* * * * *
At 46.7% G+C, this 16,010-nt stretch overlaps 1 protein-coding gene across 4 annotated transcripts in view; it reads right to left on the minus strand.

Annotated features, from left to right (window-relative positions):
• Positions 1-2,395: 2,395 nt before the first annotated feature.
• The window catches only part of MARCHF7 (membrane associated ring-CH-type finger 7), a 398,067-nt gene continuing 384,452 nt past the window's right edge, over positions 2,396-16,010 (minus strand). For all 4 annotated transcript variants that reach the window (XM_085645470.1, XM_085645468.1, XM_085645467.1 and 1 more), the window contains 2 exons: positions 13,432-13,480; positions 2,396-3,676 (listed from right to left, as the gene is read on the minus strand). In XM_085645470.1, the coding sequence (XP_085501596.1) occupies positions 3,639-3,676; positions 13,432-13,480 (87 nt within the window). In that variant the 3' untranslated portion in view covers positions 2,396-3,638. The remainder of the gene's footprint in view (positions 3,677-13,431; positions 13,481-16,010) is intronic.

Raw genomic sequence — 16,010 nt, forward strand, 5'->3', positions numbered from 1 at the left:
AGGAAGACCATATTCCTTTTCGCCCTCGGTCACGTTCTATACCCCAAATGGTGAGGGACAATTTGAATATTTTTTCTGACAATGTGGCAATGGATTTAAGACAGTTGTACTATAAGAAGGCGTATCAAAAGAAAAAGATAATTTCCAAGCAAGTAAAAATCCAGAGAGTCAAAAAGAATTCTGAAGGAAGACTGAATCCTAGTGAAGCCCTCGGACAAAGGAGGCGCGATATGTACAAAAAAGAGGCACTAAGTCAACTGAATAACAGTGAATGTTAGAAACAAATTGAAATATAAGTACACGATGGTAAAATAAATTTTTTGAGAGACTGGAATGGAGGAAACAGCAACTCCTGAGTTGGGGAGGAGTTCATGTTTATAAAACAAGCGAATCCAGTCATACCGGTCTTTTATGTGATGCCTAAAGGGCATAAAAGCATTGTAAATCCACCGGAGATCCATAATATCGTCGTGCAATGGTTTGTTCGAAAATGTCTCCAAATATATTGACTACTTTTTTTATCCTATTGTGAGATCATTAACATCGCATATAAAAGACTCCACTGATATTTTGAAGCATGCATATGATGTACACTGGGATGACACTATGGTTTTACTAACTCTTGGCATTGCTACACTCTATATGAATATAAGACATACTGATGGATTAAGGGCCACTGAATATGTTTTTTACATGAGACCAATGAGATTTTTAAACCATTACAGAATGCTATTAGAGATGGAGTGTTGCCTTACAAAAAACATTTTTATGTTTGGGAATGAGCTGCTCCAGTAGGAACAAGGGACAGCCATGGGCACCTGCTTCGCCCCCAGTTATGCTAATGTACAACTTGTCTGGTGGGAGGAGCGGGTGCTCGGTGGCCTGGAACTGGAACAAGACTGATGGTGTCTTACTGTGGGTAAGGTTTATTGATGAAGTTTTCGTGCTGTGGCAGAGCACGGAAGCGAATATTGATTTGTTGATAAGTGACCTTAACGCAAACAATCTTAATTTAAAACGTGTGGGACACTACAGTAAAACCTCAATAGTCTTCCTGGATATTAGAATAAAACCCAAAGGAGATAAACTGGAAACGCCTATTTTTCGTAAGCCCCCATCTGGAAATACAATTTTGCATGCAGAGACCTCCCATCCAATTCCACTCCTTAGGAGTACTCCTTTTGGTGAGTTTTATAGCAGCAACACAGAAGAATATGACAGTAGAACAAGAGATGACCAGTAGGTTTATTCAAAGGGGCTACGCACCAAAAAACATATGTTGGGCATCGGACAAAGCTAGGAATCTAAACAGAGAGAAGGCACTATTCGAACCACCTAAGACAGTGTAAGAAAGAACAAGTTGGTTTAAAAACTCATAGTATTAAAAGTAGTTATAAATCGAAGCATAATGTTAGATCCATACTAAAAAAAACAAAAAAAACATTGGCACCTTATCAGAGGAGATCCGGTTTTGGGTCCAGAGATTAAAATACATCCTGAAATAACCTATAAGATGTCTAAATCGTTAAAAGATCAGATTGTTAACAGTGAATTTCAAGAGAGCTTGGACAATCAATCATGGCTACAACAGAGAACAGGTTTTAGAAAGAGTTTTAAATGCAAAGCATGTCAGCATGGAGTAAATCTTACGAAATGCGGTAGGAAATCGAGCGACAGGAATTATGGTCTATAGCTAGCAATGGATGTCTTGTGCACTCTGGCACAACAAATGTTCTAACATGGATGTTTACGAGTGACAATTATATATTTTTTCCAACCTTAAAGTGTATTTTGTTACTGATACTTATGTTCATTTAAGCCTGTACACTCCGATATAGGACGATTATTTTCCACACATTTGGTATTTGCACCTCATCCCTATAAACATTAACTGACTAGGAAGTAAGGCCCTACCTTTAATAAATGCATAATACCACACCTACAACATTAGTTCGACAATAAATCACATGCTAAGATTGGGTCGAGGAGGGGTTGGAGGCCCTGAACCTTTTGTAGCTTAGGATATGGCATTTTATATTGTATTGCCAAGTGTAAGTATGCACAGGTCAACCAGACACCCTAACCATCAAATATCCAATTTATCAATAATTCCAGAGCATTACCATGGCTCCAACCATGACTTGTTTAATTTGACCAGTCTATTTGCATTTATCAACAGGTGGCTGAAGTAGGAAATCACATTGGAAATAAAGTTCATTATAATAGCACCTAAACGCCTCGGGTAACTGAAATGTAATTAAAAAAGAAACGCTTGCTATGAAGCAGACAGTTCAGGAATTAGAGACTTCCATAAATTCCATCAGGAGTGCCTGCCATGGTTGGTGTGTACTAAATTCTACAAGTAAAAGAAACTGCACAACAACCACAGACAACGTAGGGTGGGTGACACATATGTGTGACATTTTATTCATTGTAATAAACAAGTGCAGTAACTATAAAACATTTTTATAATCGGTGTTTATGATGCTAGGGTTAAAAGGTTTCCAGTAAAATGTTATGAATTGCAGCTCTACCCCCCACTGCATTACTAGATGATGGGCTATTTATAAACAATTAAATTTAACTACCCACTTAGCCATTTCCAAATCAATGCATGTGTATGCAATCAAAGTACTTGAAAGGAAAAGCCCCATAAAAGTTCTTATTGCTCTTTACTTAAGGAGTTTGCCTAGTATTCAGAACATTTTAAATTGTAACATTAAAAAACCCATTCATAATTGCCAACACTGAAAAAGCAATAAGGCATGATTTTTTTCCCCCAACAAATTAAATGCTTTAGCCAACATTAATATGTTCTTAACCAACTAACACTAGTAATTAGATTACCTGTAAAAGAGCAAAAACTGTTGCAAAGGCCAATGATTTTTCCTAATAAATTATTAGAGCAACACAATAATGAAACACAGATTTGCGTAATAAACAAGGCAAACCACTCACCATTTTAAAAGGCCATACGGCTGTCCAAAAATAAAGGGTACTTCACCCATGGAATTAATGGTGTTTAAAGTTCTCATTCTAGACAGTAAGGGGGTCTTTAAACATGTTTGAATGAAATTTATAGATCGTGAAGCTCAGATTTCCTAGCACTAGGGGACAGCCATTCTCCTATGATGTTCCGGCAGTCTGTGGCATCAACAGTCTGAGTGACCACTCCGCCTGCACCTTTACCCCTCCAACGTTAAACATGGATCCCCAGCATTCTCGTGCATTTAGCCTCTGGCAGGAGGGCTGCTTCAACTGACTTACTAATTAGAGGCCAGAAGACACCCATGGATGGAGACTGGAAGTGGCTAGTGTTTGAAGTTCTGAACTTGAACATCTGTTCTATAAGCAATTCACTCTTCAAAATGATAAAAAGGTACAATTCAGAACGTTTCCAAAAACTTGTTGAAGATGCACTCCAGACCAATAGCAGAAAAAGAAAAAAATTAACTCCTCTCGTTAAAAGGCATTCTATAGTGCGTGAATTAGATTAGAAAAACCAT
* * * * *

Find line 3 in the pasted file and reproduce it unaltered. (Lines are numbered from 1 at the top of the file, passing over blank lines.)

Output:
• Positions 1-2,395: 2,395 nt before the first annotated feature.